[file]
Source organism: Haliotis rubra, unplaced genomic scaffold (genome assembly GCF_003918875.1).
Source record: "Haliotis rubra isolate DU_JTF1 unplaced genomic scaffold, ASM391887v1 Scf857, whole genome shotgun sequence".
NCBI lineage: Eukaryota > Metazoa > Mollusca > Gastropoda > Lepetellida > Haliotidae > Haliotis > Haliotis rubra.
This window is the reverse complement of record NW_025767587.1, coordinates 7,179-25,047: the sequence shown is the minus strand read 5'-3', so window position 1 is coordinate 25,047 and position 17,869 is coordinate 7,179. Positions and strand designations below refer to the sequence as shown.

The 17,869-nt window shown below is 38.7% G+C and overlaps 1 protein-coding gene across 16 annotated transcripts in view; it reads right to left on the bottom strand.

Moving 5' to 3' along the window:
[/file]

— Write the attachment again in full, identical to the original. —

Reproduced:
Source organism: Haliotis rubra, unplaced genomic scaffold (genome assembly GCF_003918875.1).
Source record: "Haliotis rubra isolate DU_JTF1 unplaced genomic scaffold, ASM391887v1 Scf857, whole genome shotgun sequence".
NCBI lineage: Eukaryota > Metazoa > Mollusca > Gastropoda > Lepetellida > Haliotidae > Haliotis > Haliotis rubra.
This window is the reverse complement of record NW_025767587.1, coordinates 7,179-25,047: the sequence shown is the minus strand read 5'-3', so window position 1 is coordinate 25,047 and position 17,869 is coordinate 7,179. Positions and strand designations below refer to the sequence as shown.

The 17,869-nt window shown below is 38.7% G+C and overlaps 1 protein-coding gene across 16 annotated transcripts in view; it reads right to left on the bottom strand.

Moving 5' to 3' along the window: